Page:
|Bruce Lee: A Retrospective|
|Part 1: A look back at the life of Bruce Lee|
San Francisco is one of the world's most popular cities to visit. And for a few months, the City by the Bay hosts one of the rarest and most exclusive exhibits in the world: the Bruce Lee Retrospective.
The Chinese Cultural Foundation of San Francisco, the Bruce Lee Educational Foundation, and the Inosanto Academy of Martial Arts produced an exhibit that shows Bruce Lee not just as a martial artist, or as an actor, but as a talented, unique individual, who contributed to the world around him and the world at large in many lasting ways.
Now showing through 18 February 2001, the exhibit features over 240 pieces of Bruce Lee memorabilia and personal papers, from Lee's widow Linda Lee Cadwell as well as from the collections of Dan Inosanto, Perry Lee, Yori Nakamura, Jeff Chinn, and Warner Brothers studios.
The Chinese Cultural Center's mission is to showcase Chinese and Chinese-American art and culture. In the past, exhibits have included showings of Taiwanese art, or Chinese ceramics, or exhibitions of traditional dance or music. But the Bruce Lee exhibit is the first to focus on an individual, particularly one of the modern era.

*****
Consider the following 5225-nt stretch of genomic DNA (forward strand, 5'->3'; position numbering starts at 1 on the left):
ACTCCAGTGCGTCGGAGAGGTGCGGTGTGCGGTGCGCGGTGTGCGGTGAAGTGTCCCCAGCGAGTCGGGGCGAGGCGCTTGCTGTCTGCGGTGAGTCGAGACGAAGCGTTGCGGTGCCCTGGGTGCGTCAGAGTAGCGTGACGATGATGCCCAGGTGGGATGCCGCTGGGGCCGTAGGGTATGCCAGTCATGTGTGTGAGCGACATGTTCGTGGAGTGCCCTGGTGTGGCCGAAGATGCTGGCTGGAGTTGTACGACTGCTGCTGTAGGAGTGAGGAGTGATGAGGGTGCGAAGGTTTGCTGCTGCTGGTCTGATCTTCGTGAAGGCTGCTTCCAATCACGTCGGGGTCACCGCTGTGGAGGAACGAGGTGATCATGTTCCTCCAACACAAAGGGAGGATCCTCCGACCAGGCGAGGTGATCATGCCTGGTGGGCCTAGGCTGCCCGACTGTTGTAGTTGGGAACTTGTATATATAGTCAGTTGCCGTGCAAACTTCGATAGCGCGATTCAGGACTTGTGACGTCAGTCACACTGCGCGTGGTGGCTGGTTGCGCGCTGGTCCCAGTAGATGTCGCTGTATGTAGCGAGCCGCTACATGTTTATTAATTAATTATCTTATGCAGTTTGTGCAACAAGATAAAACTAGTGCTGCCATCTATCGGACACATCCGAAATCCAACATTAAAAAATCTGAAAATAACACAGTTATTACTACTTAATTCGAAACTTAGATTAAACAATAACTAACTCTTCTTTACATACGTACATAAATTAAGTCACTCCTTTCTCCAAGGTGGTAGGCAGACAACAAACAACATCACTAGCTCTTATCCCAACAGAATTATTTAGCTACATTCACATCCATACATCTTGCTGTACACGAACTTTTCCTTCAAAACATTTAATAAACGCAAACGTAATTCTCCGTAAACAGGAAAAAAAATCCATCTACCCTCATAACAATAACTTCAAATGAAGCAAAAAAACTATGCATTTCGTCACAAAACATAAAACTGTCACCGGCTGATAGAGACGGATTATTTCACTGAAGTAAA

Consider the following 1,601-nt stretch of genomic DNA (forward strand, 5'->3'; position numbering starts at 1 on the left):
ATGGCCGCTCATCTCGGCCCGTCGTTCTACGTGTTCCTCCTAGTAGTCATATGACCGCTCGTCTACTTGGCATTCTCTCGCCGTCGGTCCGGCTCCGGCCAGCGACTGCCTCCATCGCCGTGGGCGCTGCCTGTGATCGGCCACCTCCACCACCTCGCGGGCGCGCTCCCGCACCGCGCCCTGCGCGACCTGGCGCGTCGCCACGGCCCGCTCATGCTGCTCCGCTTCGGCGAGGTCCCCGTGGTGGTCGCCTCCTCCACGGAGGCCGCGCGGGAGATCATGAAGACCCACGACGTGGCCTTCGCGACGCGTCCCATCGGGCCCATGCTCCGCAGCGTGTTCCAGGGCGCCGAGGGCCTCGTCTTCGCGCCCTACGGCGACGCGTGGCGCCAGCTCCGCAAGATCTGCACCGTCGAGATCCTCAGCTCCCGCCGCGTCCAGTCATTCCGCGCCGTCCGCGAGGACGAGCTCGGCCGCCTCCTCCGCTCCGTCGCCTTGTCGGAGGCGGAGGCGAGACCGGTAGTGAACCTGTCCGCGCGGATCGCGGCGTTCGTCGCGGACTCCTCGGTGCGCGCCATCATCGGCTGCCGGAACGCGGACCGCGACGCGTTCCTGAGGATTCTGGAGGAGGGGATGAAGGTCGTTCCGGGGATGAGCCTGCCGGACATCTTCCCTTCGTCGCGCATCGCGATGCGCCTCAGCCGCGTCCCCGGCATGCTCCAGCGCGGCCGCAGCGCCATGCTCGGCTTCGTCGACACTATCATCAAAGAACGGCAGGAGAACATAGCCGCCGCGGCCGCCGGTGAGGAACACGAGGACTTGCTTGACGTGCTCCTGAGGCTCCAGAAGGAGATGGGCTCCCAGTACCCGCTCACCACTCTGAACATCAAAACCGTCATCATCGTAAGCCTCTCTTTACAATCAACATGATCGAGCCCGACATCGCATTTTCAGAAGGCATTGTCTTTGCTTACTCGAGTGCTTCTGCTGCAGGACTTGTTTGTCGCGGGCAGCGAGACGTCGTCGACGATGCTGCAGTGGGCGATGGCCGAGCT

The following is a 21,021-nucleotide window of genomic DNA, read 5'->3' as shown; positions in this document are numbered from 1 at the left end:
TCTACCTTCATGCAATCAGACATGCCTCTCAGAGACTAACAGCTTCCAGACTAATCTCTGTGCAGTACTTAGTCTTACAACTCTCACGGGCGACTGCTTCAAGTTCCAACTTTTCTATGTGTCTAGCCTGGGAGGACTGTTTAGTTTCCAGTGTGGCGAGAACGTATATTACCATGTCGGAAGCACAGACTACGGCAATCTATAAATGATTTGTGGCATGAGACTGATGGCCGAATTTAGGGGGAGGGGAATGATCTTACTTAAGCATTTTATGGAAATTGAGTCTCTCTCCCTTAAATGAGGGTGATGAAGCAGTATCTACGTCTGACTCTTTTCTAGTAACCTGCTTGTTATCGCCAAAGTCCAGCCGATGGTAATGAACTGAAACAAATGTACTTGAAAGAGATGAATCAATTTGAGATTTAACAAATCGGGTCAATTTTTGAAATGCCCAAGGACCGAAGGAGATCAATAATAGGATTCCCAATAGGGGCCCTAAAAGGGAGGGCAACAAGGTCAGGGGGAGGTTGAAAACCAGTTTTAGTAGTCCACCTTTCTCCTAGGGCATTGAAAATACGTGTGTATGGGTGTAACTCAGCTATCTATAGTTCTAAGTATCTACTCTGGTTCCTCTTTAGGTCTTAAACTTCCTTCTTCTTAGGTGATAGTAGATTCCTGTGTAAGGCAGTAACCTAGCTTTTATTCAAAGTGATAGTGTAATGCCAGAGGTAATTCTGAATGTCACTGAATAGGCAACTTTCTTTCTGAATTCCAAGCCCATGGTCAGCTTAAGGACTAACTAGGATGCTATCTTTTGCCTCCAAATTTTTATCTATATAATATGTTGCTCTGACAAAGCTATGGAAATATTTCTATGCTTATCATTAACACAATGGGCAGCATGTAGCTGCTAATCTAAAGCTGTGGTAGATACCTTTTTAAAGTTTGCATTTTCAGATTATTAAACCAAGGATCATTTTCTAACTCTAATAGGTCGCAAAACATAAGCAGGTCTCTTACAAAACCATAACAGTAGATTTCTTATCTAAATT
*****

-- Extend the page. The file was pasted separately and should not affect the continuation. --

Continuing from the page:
"So far, over 5000 people have visited," said a Chinese Cultural Center representative, describing the popularity of the Bruce Lee exhibit over its first month. "They come from all over the world; lots from Japan and Hong Kong, plus England and Europe."
An Actor's Life
The exhibit contains many interesting artifacts from Bruce Lee's acting career, including the following items:
There's also a whole case of Green Hornet memorabilia; posters, books, and other ephemera from the 1960s. One whole wall is covered with magazines featuring Bruce Lee on the cover--both martial arts magazines and general-interest magazines.
The Consummate Martial Artist
One of the more popular sections of the exhibit is are the displays covering Lee's martial arts career, including the following items:
The exhibit includes a nice touch with each artifact--a photo of the item in use. Often, the photos are ones we've seen a million times--there's Lee swinging those yellow nunchaku in the movie Game of Death--and the nunchaku are right there in the display case.
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